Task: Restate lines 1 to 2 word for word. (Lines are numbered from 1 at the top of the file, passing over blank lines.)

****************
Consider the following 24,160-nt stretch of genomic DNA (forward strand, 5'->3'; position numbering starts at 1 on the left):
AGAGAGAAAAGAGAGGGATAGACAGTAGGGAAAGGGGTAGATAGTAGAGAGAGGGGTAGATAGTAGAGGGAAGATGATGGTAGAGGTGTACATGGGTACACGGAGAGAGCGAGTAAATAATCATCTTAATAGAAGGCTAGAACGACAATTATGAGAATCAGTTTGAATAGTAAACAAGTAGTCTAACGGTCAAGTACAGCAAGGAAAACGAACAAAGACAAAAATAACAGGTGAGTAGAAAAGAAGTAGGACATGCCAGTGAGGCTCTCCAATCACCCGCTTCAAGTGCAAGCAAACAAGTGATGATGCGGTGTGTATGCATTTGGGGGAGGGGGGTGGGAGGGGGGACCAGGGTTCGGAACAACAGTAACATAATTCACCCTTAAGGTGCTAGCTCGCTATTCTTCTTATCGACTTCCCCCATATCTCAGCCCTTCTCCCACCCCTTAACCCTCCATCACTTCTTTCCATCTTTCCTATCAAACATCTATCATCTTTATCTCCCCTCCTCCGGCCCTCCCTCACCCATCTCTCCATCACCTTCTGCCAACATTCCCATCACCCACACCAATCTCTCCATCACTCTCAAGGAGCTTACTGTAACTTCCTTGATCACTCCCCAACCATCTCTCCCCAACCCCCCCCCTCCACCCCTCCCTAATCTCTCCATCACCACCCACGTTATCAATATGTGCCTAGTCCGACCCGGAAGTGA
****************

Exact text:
Consider the following 24,160-nt stretch of genomic DNA (forward strand, 5'->3'; position numbering starts at 1 on the left):
AGAGAGAAAAGAGAGGGATAGACAGTAGGGAAAGGGGTAGATAGTAGAGAGAGGGGTAGATAGTAGAGGGAAGATGATGGTAGAGGTGTACATGGGTACACGGAGAGAGCGAGTAAATAATCATCTTAATAGAAGGCTAGAACGACAATTATGAGAATCAGTTTGAATAGTAAACAAGTAGTCTAACGGTCAAGTACAGCAAGGAAAACGAACAAAGACAAAAATAACAGGTGAGTAGAAAAGAAGTAGGACATGCCAGTGAGGCTCTCCAATCACCCGCTTCAAGTGCAAGCAAACAAGTGATGATGCGGTGTGTATGCATTTGGGGGAGGGGGGTGGGAGGGGGGACCAGGGTTCGGAACAACAGTAACATAATTCACCCTTAAGGTGCTAGCTCGCTATTCTTCTTATCGACTTCCCCCATATCTCAGCCCTTCTCCCACCCCTTAACCCTCCATCACTTCTTTCCATCTTTCCTATCAAACATCTATCATCTTTATCTCCCCTCCTCCGGCCCTCCCTCACCCATCTCTCCATCACCTTCTGCCAACATTCCCATCACCCACACCAATCTCTCCATCACTCTCAAGGAGCTTACTGTAACTTCCTTGATCACTCCCCAACCATCTCTCCCCAACCCCCCCCCTCCACCCCTCCCTAATCTCTCCATCACCACCCACGTTATCAATATGTGCCTAGTCCGACCCGGAAGTGA